Frankly, I’m sick of politicians and their supporters who try to defend heckling, dishonourable, childish behaviour in the legislature.
Pretty much the only excuse I hear these days is that it’s great political theatre that people like.
That’s nonsense. The evidence supports the opposite conclusion. If that engaged the populace, voting levels would be far higher and politicians would be trusted and respected far more than by just 10%, down from a whopping 13% almost 20 years ago.
So when children, CHILDREN, begin to get fed up with the childish behaviour in the legislature[see below], we know the idiotic behaviour has reached a new low:
If it takes children to help the idiotic politicians that their behaviour is an embarrassment, then so be it.
But I am not holding my breath for change. The political echo chamber is a pretty powerful thing. They often reinforce each other’s bad behaviour and voices from outside their cult often don’t seep in.
But if the children are our future, maybe in a generation or so the behaviour level of politicians may let them actually earn the title “honourable.”
If politicians continue to feel they’re entitled to behave badly and show open contempt for their role as public servants, then they deserve to be respected by even less than 10% of their employers: us.
And frankly, when people are working hard all around the country to ensure employers provide a respectful, non-bullying workplace so people aren’t intimidated and demeaned, watching our politicians roll around in the mud of a disrespectful workplace is just too much to bear.
Teachers at a middle school in Innisfail will no longer take their students to question period at the Alberta legislature after they witnessed the poor behaviour of the members there during a session last fall.
Innisfail Middle School sent a letter to Speaker Gene Zwozdesky, Premier Alison Redford and the leaders of all three opposition parties after 90 Grade 6 students visited the legislature on Nov. 5.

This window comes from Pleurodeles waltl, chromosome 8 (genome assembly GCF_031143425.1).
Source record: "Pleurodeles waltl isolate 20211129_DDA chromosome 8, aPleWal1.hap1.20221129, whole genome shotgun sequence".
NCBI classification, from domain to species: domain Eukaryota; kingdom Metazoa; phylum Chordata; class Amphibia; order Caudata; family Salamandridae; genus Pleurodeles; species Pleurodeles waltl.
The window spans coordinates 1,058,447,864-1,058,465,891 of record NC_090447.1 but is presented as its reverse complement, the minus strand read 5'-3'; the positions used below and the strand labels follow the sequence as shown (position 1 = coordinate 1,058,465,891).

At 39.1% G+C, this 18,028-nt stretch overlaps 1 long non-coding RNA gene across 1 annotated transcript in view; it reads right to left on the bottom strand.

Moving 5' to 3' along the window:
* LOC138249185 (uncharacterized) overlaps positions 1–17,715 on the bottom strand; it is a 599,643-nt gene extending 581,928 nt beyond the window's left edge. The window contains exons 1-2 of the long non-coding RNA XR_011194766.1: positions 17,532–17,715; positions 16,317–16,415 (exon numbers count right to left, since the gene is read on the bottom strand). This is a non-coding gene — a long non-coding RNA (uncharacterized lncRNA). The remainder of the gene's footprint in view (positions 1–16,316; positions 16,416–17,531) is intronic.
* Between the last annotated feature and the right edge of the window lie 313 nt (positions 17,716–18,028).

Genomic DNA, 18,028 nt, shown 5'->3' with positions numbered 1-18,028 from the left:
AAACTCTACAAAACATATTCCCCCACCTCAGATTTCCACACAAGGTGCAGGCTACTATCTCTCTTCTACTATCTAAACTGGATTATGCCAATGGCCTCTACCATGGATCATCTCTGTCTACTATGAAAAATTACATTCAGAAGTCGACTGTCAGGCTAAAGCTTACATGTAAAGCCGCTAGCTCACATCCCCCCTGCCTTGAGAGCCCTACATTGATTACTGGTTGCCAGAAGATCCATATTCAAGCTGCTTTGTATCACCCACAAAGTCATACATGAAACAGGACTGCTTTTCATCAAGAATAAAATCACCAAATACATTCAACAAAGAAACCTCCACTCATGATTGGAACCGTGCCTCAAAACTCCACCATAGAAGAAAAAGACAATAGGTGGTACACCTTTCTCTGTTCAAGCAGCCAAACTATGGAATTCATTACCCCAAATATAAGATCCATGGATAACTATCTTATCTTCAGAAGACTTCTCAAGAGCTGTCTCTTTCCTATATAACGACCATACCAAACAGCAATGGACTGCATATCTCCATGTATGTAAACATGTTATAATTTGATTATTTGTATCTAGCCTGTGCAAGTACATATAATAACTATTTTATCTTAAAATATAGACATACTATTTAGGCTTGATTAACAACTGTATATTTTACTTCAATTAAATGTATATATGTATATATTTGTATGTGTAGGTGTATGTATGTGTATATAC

“In the short time we were in session, we witnessed members tell each other that they ‘suck and blow,’ motions across the floor from one representative to another inviting them outside to fight, verbal invitation to fight, and again, numerous reprimands from the Speaker,” the Nov. 22 letter states.
“Our students did not observe elected representatives working on behalf of their constituents to make a better Alberta.”
“Instead the lesson that students took away is that behaviour that is not acceptable at school is commonplace in the legislature.”
CBC requested a copy of the letter after Speaker Gene Zwozdesky made reference to it when reprimanding members of the legislature for rowdy behaviour during Monday’s question period.
The students made the trip to the Alberta legislature as part of their social studies curriculum to get them interested in democracy.
Instead, they saw the legislators talking and yelling over each other. They also heard Doug Griffiths — then the municipal affairs minister — respond to Wildrose Leader Danielle Smith with: “It’s amazing how the opposition finds the ability to suck and blow every single day.”
“A number of the kids looked at me in the legislature that day and said, ‘Are they allowed to say that?’” said Tom Stones, a Grade 6 teacher at Innisfail Middle School.
“A number of the students afterwards said we wouldn’t be allowed to act that way in school,” he added. “And if we did, there would be consequences.”
The poor example set by the members became clear a few days later when the students held a mock legislature session at school.
“As we were assigning the roles for the people to play, one student put up his hand and said, ‘Can I be the guy who asks the other guy to go outside and fight?’” Stones recalled.
“The other teacher and I looked at each other and just went, ‘That is not what we wanted.’”
Innisfail Middle School will continue to take students to the Alberta legislature, but students will not sit through question period.
“We have reached this decision because we feel the experience contradicts our efforts to instil a sense of respect and a desire to become active participants in our representative democracy,” the letter states.
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